4 Months, 3 Weeks and 2 Days (2007)

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Cinema is meant to tell stories, and very often those stories are rather far-fetched or fantastical, and are not rooted in reality. It is thus the responsibility of independent cinema to tell the stories that mainstream cinema refuses to. Independent films show a different side to society very often, and often venture into taboo territories. One such film is the Romanian art film 4 Months, 3 Weeks and 2 Days (4 luni, 3 săptămâni și 2 zile), which explores a subject that still divides people to this very day – the issue of abortion. However, rather than showing the issue as a whole, it concentrates on one specific fictional case, and shows the issue of abortion in a way that isn’t persuading to either side, but rather very matter-of-fact and direct, and utterly heartbreaking.

Two university students and friends are making plans to visit a hospital. However, it isn’t for pleasure, but for a very controversial and bleak reason – Gabriela Dragut (Laura Vasiliu), who goes by the name of Găbița, is pregnant, and because this film is set in 1987 in Romania, the dictatorship of Nicolae Ceaușescu, abortion is illegal. Clearly not intending on going forward with the pregnancy, Găbița asks her friend, Otilia Mihartescu (Anamaria Marinca), to help her in finding a suitable individual on the black market who will perform the abortion procedure. That person is the mysterious Mr. Bebe (Vlad Ivanov), a black-market doctor and apparent pervert that seems to be far too knowledgeable on how to perform an abortion. Over the few hours that this film takes place, Găbița and Otilia go through some intense emotional crises, questioning themselves and society as a whole, and how a simple procedure can cause so much pain, both physical and emotional. The worst part is the fact that if they are caught, they face time in prison.

The topic of abortion is one that is highly controversial, and has always been a tricky subject. This is mainly because unlike other subjects of social importance explored in cinema, such as civil rights and the LGBT movement, the topic of abortion is more about what someone believes to be right or wrong, and has arguments on both sides that constantly prevent one from becoming more accepted than the other. Abortion is a subject not many films choose to focus on – probably because it is difficult to portray it without being biased. This brings up an interesting topic – film is a form of art, and like any form of art, it is a reflection of what the creator believes to be true. However, it has been shown that a film that is completely biased and tries to convince others about a particular political, social or economic point will inevitably become a form of propaganda. The director of 4 Months, 3 Weeks and 2 Days, Cristian Mungiu, circumvents this problem by portraying 4 Months, 3 Weeks and 2 Days not as his statement on a particular social issue as it stands today, but his portrayal of the society that he was born into, and what his native Romania went through for many years, but unlike many films about oppressive regimes, it doesn’t show the larger picture very clearly, but rather implies the gravity of the situation. This is part of what makes 4 Months, 3 Weeks and 2 Days such a masterpiece.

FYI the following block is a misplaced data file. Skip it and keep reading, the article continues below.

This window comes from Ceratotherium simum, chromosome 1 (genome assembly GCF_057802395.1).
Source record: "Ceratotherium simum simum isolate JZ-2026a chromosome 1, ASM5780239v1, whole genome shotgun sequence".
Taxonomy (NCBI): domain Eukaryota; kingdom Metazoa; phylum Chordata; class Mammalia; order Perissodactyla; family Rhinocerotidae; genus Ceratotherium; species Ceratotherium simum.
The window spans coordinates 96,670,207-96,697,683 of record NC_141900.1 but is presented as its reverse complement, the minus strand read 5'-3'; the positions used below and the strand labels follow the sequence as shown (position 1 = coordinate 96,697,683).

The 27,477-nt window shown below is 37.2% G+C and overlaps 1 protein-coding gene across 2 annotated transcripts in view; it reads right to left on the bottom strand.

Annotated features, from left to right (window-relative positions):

The performances in 4 Months, 3 Weeks and 2 Days are absolutely spell-binding. Anamaria Marinca gives a masterclass in a restrained but wildly emotional performance – her subtle control of the intense progression of Otilia’s experience with helping her friend with this procedure. It is bizarre that this film concentrates on Otilia, who is only a third party to the central story. Her performance is heartbreaking and absolutely real, and she gives a powerhouse performance, and only through a look or a glance, she conveys so much emotion. Laura Vasiliu is the character at the centre of the story, but she is a secondary character. However, that doesn’t mean that her performance is as powerful and emotionally devastating as that of Marinca. Her fearful and terrified performance is something truly heartbreaking to watch. Vlad Ivanov is incredibly effective as the creepy and deranged doctor who performs the procedure.

4 Months, 3 Weeks and 2 Days is a film that will leave you cold and disturbed. Mungiu holds absolutely nothing back – he creates a tale of a very real situation, and does not restrain with the disturbing imagery. He makes spectacular use of the long-shot, which is initially beautiful and interesting, with particular highlights including the scene at the beginning with the two girls preparing, and with Otilia sitting at the table at her boyfriend’s house, surrounded by noisy but jovial older people. However, the long-shot is used in a very disturbing way with the reveal of the aborted fetus, which shows Mungiu’s warped inspiration by the films of David Lynch, particularly Eraserhead and The Elephant Man, where grand and grotesque reveals leave the viewer shocked.

4 Months, 3 Weeks and 2 Days is a shocking film, but I adored it. It is exactly why I love European cinema – it is dark, disturbing and not afraid to go to any extent to tell their stories, even if it means dipping into the world of taboo subjects. 4 Months, 3 Weeks and 2 Days left me very upset, but in a good way – I enjoy being shocked occasionally, and this definitely provided that for me. I thought 4 Months, 3 Weeks and 2 Days was a fantastic and very important film, and I hope more and more people see it, because this is what cinema needs to strive to be – this kind of shocking but informative cautionary tale. Such a wonderful and unique film.

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